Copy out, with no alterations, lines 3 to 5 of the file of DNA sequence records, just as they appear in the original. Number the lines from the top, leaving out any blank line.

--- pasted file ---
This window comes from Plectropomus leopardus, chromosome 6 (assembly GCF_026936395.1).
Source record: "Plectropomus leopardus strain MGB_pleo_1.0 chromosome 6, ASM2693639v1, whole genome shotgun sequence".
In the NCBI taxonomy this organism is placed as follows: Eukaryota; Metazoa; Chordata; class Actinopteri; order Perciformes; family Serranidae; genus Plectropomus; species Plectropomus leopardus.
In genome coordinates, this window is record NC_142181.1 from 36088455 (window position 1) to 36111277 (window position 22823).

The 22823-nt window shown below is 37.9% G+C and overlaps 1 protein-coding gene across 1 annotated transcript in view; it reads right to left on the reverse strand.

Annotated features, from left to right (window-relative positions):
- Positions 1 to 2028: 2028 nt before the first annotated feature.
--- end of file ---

In the NCBI taxonomy this organism is placed as follows: Eukaryota; Metazoa; Chordata; class Actinopteri; order Perciformes; family Serranidae; genus Plectropomus; species Plectropomus leopardus.
In genome coordinates, this window is record NC_142181.1 from 36088455 (window position 1) to 36111277 (window position 22823).

The 22823-nt window shown below is 37.9% G+C and overlaps 1 protein-coding gene across 1 annotated transcript in view; it reads right to left on the reverse strand.